Red Tail Shark Care: Complete Guide for Beginners

The Red Tail Shark is a striking choice for any home aquarium. In this guide, you’ll unlock the essentials of Red Tail Shark care, from initial setup to feeding routine. Embark on an interesting journey of keeping these magnificent creatures, even if you’re just a beginner.

red tail shark

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Red Tail Shark Species Profile and Identification

The Red Tail Shark, known scientifically as Epalzeorhynchos bicolor, gets its name from its striking coloration. The body of this fish is completely black, contrasted by a bold red or orange tail. They grow up to 6 inches (about 15 centimeters) and have a life expectancy of 5-8 years.

  • Scientific Name: Epalzeorhynchos bicolor 
  • Common Names: Red-tailed Black Shark, Redtail Sharkminnow, Red Tailed Labeo 
  • Size: Up to 6 inches (around 15 cm) 
  • Life Expectancy: 5-8 years 
  • Color: Black with Red or Orange Tail 
  • Diet: Omnivore

This semi-aggressive, territorial species exhibits different personalities. Some Red Tails are calm, some are quite aggressive towards their tank mates. Don’t let the term ‘shark’ mislead you as it’s not a shark per se, but a freshwater fish from Thailand. They’re called ‘sharks’ due to the shark-like appearance with the dorsal fin at the top.

The Red Tails are bottom-dwellers and love to hide in dark spaces. Although they may be a bit of a challenge for beginners due to their temperamental nature, their unique combination of color and delightful antics make them a popular choice for enthusiasts.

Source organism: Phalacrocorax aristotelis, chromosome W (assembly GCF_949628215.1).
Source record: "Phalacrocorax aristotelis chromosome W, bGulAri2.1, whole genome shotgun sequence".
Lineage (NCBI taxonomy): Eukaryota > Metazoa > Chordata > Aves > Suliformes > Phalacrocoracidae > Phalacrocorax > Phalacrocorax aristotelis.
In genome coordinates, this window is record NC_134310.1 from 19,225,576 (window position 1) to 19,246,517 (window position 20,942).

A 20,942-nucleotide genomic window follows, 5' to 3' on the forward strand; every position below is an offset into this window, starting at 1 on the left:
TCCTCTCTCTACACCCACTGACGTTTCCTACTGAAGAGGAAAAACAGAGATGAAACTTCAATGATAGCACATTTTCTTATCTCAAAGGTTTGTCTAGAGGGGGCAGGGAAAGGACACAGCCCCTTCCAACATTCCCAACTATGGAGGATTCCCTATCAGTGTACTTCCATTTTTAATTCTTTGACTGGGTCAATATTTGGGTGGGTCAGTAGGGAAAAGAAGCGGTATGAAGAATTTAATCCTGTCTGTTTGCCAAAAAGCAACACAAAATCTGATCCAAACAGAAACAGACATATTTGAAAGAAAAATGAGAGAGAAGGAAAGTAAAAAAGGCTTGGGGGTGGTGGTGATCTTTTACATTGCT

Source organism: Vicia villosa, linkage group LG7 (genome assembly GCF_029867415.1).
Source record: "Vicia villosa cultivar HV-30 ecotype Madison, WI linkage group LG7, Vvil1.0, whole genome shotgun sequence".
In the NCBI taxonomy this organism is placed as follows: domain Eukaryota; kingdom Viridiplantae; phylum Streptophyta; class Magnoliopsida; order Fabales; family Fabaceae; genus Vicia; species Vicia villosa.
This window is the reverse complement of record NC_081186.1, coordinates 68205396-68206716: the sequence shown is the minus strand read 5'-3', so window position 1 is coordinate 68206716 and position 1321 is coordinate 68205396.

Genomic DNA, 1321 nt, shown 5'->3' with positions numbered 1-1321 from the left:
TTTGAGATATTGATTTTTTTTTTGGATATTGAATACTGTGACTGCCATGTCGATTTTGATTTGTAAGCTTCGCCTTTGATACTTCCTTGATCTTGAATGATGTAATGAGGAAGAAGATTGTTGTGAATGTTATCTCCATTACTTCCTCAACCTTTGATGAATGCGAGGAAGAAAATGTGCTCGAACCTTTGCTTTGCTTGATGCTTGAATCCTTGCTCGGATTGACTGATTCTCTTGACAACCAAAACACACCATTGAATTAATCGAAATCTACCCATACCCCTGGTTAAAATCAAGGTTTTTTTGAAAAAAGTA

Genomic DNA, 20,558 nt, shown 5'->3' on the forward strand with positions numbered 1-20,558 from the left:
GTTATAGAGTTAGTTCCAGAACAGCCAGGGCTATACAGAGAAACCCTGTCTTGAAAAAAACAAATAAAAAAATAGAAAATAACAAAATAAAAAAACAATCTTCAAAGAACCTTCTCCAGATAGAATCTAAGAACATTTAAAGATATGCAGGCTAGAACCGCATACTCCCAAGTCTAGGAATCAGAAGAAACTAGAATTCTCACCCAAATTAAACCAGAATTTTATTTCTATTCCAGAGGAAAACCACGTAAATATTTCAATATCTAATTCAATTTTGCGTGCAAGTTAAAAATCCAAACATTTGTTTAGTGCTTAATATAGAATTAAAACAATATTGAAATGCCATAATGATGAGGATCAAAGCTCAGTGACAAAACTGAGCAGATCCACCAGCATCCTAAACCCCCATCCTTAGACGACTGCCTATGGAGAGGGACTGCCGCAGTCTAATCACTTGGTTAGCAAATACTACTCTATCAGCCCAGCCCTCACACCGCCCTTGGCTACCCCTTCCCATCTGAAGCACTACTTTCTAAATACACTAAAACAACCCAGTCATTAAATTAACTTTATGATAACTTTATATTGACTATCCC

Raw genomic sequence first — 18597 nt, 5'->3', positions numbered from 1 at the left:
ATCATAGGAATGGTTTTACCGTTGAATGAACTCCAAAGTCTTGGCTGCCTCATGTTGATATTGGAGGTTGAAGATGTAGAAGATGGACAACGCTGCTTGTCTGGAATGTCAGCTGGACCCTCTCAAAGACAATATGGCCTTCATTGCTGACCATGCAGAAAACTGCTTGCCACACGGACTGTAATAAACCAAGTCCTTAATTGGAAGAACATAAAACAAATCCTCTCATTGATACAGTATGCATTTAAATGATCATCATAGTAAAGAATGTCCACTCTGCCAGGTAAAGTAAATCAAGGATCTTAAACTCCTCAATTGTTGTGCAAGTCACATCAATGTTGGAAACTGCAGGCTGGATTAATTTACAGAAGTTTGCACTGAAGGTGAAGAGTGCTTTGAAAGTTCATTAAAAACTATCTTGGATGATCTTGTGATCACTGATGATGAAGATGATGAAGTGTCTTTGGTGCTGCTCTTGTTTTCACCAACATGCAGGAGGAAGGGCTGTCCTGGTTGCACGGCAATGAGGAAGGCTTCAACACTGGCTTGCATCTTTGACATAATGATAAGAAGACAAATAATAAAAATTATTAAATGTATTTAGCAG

Remember, every Red Tail Shark may display distinct behavior, hence keeping an eye on their individual activity is important for a healthy tank environment.

Red Tail Shark Supplies

Starting your journey as a Red Tail Shark owner requires some important supplies. You must be adequately prepared to ensure a smooth transition for you and the shark alike.

Firstly, you need an aquarium. The minimum tank size for a single Red Tail Shark is 55 gallons. That is approximately 210 liters. So, you must acquire a large enough tank to accommodate the size and semi-aggressive behavior of the shark.

Next, aquarium filtration is crucial. Red Tail Sharks are bottom dwellers and a clean bottom is key to their health. Therefore, invest in a good quality undergravel or power filter for effective waste management.

Thirdly, you need a heater and thermometer. Red Tails need a water temperature of 72°–79°F (22°–26°C). A heater and a thermometer are necessary to maintain this temperature range.

Another essential supply is the aquarium lighting. Red Tails need a good day-night light cycle to stay healthy. While not as sensitive to light as some species, bright LED lights can nicely illuminate the tank.

Lastly, diet considerations include omnivorous flora and fauna. Red Tails feed on both plant matter and small aquatic creatures like shrimp and worms.

  • An Aquarium: Minimum tank size – 55 gallons (210 liters)
  • Aquarium Filter: Preferably an under-gravel or power filter
  • Heater and Thermometer: To maintain preferred water temperature
  • Lighting Equipment: A LED light for day-night cycle
  • Omnivorous Diet: Vegetation and small aquatic creatures

Red Tail Shark Tank Setup

Caring for a Red Tail Shark begins with setting up the appropriate tank. Large, dense environments are preferred, so a minimum tank size of 55 gallons (208 liters) is highly advised.

  • Start by selecting a spacious tank, ideally one that fits your space while providing ample room for your Red Tail Shark.